Recently, Craig Edwards at FanGraphs broke down what team payrolls could project at for 2021 if a shortened 2020 season were to take place. This is the kind of content I crave, so I read it immediately; however, it also got my wheels turning on a project I had already started.
At the moment, there are very few calculations to be made, and the ones that can I’ve done already, so I decided to do a detailed 2021 payroll projection for the Pittsburgh Pirates myself. While conjecture is far more optimistic at the moment, I decided to project the estimate as if there was no 2020 season, mostly because it leaves room for a lot less speculation, instead allowing for more concrete numbers. This will really serve as more of an exercise to see what future commitments look like, especially in light of the prior agreement regarding salaries and service in the event of a lost season.
To start, I used the current 40-man roster—plus Jameson Taillon—and the current 28 players that effectively make up the team’s active list. If the season is lost, I had to determine who would and who wouldn’t still be around in 2021. Lost to free agency are Keone Kela and Jarrod Dyson, as Kela has 5.000 years of service and would reach free agency once he gained his final team-controlled year by default. As I wrote already, I find it more likely than not that Chris Archer’s option for 2021 isn’t picked up, as the buyout is lower and the guarantee is larger. This decision certainly isn’t out of the question with the team looking to make up for an entire season of lost revenue. Archer would still be on the ledger, however, as the CBA stipulates that if a “Player ultimately receives an Option Buyout that relates to an Option Year other than the earliest Option Year, that Option Buyout shall be included in Salary in the Contract Year covered by the option that was not exercised.”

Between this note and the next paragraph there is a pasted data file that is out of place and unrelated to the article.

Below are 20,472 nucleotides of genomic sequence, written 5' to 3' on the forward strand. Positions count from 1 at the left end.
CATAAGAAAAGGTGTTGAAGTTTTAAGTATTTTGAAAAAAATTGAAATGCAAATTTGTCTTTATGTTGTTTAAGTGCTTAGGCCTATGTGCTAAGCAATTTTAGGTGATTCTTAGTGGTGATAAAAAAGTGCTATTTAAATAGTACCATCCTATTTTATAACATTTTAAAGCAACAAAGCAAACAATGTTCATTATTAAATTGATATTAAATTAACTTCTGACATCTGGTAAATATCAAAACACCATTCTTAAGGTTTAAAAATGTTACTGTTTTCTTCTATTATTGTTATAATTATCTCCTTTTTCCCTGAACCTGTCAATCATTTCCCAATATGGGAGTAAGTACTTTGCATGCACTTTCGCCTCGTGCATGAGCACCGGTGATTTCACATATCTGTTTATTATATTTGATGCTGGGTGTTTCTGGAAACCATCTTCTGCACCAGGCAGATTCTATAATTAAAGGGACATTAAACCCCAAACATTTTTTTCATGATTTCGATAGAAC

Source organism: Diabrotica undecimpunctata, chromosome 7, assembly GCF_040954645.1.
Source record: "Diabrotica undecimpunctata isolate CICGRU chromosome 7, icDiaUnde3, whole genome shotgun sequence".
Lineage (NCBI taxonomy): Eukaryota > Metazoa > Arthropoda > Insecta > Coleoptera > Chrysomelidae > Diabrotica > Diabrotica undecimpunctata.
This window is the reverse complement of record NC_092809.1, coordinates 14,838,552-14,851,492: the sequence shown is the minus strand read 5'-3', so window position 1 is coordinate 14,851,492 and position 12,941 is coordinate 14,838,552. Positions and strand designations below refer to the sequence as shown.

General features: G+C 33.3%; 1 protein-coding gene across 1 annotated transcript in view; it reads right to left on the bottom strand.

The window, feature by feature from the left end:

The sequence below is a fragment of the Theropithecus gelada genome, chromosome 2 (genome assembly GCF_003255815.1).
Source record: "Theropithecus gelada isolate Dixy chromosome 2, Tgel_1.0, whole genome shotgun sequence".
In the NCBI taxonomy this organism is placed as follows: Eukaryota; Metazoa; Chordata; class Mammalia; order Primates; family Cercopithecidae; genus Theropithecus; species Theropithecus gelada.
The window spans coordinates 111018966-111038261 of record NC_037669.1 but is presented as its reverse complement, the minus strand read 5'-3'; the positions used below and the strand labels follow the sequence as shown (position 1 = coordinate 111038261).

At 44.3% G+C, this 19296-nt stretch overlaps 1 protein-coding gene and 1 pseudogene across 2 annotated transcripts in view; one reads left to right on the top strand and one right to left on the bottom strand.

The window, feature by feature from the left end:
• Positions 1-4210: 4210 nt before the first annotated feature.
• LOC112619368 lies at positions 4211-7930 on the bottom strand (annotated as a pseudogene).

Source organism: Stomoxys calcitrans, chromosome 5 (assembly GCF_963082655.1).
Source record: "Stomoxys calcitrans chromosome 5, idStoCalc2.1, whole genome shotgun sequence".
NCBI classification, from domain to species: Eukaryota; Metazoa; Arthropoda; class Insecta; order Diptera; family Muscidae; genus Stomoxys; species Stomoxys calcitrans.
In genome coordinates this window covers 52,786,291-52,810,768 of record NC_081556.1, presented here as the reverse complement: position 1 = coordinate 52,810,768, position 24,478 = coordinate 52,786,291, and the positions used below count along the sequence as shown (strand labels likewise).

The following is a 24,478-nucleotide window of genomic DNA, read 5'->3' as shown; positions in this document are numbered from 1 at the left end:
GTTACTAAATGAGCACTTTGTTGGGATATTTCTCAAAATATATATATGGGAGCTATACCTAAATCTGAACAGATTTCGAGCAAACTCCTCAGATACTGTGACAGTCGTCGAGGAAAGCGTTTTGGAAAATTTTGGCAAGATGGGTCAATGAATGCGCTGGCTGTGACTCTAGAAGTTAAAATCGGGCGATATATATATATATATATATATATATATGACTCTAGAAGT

Finally, options need considered. With the way I constructed the bullpen, there are ten names for eight spots. Dovydas Neverauskas and Clay Holmes would still be vying for jobs, just the same as they were this season; I chose to jettison Neverauskas, but the two are effectively the same salary wise. Finally, as I wondered aloud before, there is the issue of players who were already optioned before rosters froze and are currently in limbo. While there has been no official announcement, I did some sleuthing and was informed that players already optioned would in fact use an option for 2020 in the event of a lost season. That means that Yacksel Ríos would be out of options in 2021, making him a roster projection casualty in my book, leaving 36 players remaining.
Next, we need to consider who may need to be added to the roster. While we have no idea how the Rule 5 Draft would work and whether the same players who were projected to be eligible still would or not. I worked off the assumption that everything happens as expected come December. I didn’t consider any players that were eligible in the past, as it’s more likely that a player unselected in the past would remain as such without any additional games or development; therefore, I only looked at names newly eligible to be selected. While some intriguing lower-level prospects like Santiago Florez, Robbie Glendinning, Max Kranick, and Braeden Ogle stand out, I focused on players closer to the big leagues due to lost development. In total, I only found two names worth protecting—Jared Oliva and Blake Weiman—and we are set with a projected roster of 38 for 2021.
As for salaries, we’ll move through in tiers. Guarantees aren’t difficult, as Gregory Polanco is the only Pirate currently on a long-term, guaranteed deal in this scenario. Next is arbitration, which is a little trickier. Currently, the team has as many as twenty projected arbitration eligible players for 2021. I say ‘as many as’ because there’s room for debate if you read the reporting on who may or may not be eligible for team control come 2021. If you are interested in deep minutiae, read on. If not, skip the next paragraph.